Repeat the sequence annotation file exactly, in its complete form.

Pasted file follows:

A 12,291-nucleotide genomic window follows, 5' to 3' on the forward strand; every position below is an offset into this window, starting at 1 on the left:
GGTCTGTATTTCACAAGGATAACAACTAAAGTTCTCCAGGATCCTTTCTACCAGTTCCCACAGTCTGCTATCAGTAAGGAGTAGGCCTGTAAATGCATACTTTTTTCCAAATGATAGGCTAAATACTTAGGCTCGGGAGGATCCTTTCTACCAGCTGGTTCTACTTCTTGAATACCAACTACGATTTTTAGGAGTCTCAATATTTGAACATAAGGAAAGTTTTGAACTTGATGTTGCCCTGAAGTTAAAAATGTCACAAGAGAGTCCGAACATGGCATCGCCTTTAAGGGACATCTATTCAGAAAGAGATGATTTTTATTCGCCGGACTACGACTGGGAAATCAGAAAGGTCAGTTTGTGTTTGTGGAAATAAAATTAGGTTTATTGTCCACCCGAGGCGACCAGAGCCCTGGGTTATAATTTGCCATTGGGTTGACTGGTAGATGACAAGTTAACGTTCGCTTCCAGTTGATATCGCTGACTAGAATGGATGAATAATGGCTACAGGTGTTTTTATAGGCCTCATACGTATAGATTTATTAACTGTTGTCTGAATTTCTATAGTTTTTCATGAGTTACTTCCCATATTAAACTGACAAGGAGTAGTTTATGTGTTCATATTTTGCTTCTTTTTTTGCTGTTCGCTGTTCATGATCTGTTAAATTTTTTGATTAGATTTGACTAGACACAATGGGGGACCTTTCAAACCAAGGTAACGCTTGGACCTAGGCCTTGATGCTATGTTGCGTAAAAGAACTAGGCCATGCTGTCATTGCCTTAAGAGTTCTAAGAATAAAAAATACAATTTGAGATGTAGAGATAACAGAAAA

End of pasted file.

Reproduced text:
A 12,291-nucleotide genomic window follows, 5' to 3' on the forward strand; every position below is an offset into this window, starting at 1 on the left:
GGTCTGTATTTCACAAGGATAACAACTAAAGTTCTCCAGGATCCTTTCTACCAGTTCCCACAGTCTGCTATCAGTAAGGAGTAGGCCTGTAAATGCATACTTTTTTCCAAATGATAGGCTAAATACTTAGGCTCGGGAGGATCCTTTCTACCAGCTGGTTCTACTTCTTGAATACCAACTACGATTTTTAGGAGTCTCAATATTTGAACATAAGGAAAGTTTTGAACTTGATGTTGCCCTGAAGTTAAAAATGTCACAAGAGAGTCCGAACATGGCATCGCCTTTAAGGGACATCTATTCAGAAAGAGATGATTTTTATTCGCCGGACTACGACTGGGAAATCAGAAAGGTCAGTTTGTGTTTGTGGAAATAAAATTAGGTTTATTGTCCACCCGAGGCGACCAGAGCCCTGGGTTATAATTTGCCATTGGGTTGACTGGTAGATGACAAGTTAACGTTCGCTTCCAGTTGATATCGCTGACTAGAATGGATGAATAATGGCTACAGGTGTTTTTATAGGCCTCATACGTATAGATTTATTAACTGTTGTCTGAATTTCTATAGTTTTTCATGAGTTACTTCCCATATTAAACTGACAAGGAGTAGTTTATGTGTTCATATTTTGCTTCTTTTTTTGCTGTTCGCTGTTCATGATCTGTTAAATTTTTTGATTAGATTTGACTAGACACAATGGGGGACCTTTCAAACCAAGGTAACGCTTGGACCTAGGCCTTGATGCTATGTTGCGTAAAAGAACTAGGCCATGCTGTCATTGCCTTAAGAGTTCTAAGAATAAAAAATACAATTTGAGATGTAGAGATAACAGAAAA